Mandatory mask-wearing consistently received the highest rating for concerts. For both regular and not regular concert attendees, mask-wearing makes them more comfortable than restricting the venue’s capacity to only 25% or only selling half the seats with social distancing. Without question, mandatory mask-wearing is the number one measure that LBEs and FECs should implement, with no exceptions, as I discussed in my blog two months ago. However, Covid-19 risk reduction measures should not be limited to only mandatory mask-wearing. Implementing as many of the first chart measures as possible, plus others will further increase people’s comfort levels to visit. 

The other important insight that concert data reveals is that regular attendees are far more comfortable returning than not regular attendees. Regular attendees also seem to have a lower risk tolerance of catching the coronavirus at a public event. This makes a lot of sense. If a person has been doing something regularly, they obviously enjoy doing it, and since attending was a habit, it creates “stickiness” and a desire to return even after a long period of absence. The desire to return also appears to make them consider the risk less than someone who wasn’t a regular. This means that LBEs and FECs should focus their marketing efforts on previous regular attendees, as they are the consumers with the highest probability of returning. Without a doubt, having an email list of past attendees is the most efficient way to reach out to them after being closed by sending emails to return when reopening. It is essential to communicate to them in the email everything that is being done at the venue to make it as safe as possible to visit. 

One broader insight from all the data is it appears the vast majority of the public understand that coronavirus is caught through airborne transmission. People also seem to grasp what measures will mitigate their chance of catching it at public events.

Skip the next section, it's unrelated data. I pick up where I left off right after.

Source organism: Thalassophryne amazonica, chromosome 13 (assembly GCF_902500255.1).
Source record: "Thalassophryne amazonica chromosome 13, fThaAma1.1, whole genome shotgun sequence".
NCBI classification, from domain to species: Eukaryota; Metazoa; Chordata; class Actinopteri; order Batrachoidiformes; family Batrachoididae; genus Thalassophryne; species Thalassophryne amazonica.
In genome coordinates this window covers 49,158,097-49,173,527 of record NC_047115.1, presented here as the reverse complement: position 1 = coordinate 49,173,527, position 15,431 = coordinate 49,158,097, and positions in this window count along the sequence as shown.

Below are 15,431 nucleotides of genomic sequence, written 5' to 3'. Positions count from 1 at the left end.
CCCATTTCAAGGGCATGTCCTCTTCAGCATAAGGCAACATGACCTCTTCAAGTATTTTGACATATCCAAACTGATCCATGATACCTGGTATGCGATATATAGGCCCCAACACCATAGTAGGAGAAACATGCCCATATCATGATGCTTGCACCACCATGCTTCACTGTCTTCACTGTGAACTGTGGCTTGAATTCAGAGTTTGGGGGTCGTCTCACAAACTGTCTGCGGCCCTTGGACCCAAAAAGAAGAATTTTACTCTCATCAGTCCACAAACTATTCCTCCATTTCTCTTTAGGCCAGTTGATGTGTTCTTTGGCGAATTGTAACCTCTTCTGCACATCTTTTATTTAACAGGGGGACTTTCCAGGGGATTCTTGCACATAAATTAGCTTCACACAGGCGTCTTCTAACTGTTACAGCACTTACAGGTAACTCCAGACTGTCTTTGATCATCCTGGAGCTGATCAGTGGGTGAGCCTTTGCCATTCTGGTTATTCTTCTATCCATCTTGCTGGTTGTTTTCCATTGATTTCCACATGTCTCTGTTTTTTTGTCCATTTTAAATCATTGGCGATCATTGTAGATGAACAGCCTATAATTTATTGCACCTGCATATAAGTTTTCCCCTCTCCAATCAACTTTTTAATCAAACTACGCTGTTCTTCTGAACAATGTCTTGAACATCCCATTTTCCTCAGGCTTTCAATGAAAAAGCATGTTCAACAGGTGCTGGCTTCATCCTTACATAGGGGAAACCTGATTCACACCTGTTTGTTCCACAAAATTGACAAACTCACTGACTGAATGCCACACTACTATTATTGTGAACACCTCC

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About Randy White

Randy White is CEO and co-founder of the White Hutchinson Leisure & Learning Group. The 31-year-old company, with offices in Kansas City, Missouri, has worked for over 600 clients in 37 countries throughout the world. Projects the company has designed and produced have won seventeen 1st place awards. Randy is considered to be one of the world's foremost authorities on feasibility, brand development, design and production of leisure experience destinations including entertainment, eatertainment, edutainment, agritainment/agritourism, play and leisure facilities.

Randy was featured on the Food Network's Unwrapped television show as an eatertainment expert, quoted as an entertainment/edutainment center expert in the Wall Street Journal, USA Today, New York Times and Time magazine and received recognition for family-friendly designs by Pizza Today magazine. One of the company's projects was featured as an example of an edutainment project in the book The Experience Economy. Numerous national newspapers have interviewed him as an expert on shopping center and mall entertainment and retail-tainment.

Randy is a graduate of New York University. Prior to repositioning the company in 1989 to work exclusively in the leisure and learning industry, White Hutchinson was active in the retail/commercial real estate industry as a real estate consultancy specializing in workouts/turnarounds of commercial projects. In the late 1960s to early 1980s, Randy managed a diversified real estate development company that developed, owned and managed over 2.0 million square feet of shopping centers and mixed-use projects and 2,000 acres of residential subdivisions. Randy has held the designations of CSM (Certified Shopping Center Manager) and Certified Retail Property Executive (CRX) from the International Council of Shopping Centers (ICSC).

He has authored over 150 articles that have been published in over 40 leading entertainment/leisure and early childhood education industry magazines and journals and has been a featured speaker and keynoter at over 40 different conventions and trade groups.

Randy is the editor of his company's Leisure eNewsletter, has a blog and posts on Twitter and Linkedin.